Incident reporting in the outdoors: A systems-based analysis of injury, illness, and psychosocial incidents in led outdoor activities in Australia
Taylor & Francis
School of Medical and Health Sciences
The Australian Research Council
ARC Number : LP150100287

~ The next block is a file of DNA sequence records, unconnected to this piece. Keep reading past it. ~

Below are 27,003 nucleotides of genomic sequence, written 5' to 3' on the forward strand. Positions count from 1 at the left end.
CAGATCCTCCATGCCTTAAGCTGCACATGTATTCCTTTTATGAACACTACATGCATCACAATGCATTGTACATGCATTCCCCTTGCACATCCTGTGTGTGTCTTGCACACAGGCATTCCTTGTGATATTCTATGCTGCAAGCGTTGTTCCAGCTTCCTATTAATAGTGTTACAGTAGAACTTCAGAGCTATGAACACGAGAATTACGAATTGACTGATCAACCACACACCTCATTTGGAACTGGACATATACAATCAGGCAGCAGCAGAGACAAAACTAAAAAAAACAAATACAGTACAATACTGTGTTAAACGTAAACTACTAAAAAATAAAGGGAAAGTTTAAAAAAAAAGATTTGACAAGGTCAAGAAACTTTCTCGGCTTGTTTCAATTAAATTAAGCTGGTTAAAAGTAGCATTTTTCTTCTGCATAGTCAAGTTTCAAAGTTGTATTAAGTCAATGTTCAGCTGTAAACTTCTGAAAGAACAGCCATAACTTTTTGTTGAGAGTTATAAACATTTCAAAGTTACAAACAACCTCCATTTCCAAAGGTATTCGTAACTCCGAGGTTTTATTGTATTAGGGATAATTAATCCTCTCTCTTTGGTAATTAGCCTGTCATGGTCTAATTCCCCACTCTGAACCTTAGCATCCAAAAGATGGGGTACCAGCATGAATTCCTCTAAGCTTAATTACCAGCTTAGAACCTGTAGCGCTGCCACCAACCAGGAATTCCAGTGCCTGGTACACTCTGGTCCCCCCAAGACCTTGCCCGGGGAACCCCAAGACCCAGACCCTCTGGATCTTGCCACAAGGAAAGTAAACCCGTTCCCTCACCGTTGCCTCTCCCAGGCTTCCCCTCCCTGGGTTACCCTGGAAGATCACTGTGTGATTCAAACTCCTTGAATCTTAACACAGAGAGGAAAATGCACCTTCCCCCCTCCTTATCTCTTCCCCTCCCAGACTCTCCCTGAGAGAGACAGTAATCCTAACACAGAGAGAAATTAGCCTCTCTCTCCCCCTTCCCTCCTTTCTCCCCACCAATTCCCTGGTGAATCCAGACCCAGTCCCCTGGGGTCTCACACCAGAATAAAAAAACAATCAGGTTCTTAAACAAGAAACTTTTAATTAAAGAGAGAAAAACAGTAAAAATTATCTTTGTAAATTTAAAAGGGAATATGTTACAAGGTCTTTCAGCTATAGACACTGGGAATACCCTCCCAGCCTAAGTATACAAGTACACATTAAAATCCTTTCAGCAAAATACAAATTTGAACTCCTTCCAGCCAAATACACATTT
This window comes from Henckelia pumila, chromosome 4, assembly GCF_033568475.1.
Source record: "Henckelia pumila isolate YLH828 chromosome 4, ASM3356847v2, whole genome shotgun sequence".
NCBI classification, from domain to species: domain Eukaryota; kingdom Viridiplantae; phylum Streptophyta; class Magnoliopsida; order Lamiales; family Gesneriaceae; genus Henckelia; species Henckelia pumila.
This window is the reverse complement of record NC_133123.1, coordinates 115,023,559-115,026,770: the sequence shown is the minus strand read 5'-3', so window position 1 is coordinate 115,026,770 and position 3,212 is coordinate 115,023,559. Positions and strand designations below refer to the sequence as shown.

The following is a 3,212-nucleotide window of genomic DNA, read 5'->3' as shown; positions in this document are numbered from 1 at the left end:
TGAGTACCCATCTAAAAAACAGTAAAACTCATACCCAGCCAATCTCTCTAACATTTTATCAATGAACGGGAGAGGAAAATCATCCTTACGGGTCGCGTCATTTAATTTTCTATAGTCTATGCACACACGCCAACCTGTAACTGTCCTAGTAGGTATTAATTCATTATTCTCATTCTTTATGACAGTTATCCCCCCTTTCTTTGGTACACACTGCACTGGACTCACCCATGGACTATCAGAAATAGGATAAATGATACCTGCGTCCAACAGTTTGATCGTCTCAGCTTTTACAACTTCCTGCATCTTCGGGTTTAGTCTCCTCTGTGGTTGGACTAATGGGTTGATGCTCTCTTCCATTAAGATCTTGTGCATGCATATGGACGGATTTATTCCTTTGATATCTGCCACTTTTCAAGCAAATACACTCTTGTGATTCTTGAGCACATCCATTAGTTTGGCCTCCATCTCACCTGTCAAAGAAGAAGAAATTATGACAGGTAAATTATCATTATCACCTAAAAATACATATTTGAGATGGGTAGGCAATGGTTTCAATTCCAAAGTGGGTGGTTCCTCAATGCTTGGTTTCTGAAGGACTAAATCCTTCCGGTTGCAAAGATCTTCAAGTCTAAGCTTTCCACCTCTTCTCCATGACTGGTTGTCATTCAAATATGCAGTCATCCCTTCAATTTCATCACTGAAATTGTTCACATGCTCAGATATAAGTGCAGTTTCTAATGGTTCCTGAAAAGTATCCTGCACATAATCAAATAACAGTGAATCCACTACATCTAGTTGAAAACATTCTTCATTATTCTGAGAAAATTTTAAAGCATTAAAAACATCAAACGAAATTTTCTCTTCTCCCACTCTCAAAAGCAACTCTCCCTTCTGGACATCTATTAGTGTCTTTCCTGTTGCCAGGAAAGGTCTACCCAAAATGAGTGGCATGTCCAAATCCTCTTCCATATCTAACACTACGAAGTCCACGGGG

Incident reporting systems are a fundamental component of safety management, however, most systems used in practice are not aligned with contemporary accident causation models. This article presents an analysis of a National Incident Dataset (NID) for adverse incidents occurring in the Australian Led Outdoor Activity (LOA) sector. The aim was to investigate the adverse Injury, Illness, and Psychosocial incidents reported to the NID. In total, 1657 injuries, 532 illnesses, and 146 psychosocial incidents were analysed from 357,691 program participation days. The findings show that the rate of incidents per 1000 program participant days in LOAs was 4.6 for injury, 1.5 for illness, and 0.04 for psychosocial incidents, and incident severity was predominately minor. The analysis of systemic contributory factors demonstrates that incidents in LOA are systemic in nature, with multiple levels of the LOA system identified as contributing to adverse incidents. For example, contributory factors were identified across local government (facilities), schools (communication), parents (communication), LOA management (policies and procedures), people involved in the incidents (mental and physical condition), and the environment (terrain) and equipment (clothing). This study presents an assessment of the current state of safety in the Australian LOA sector and demonstrates the utility of applying systems ergonomics methods in practice. Practitioner summary: This article presents an analysis of 1657 injury, 532 illness, and 146 psychosocial incidents occurring in the Australian Led Outdoor Activity (LOA) sector, using a systems ergonomics method. The findings demonstrate the incident charactersitics and how decisions and actions from across the system contribute to adverse incidents in LOAs.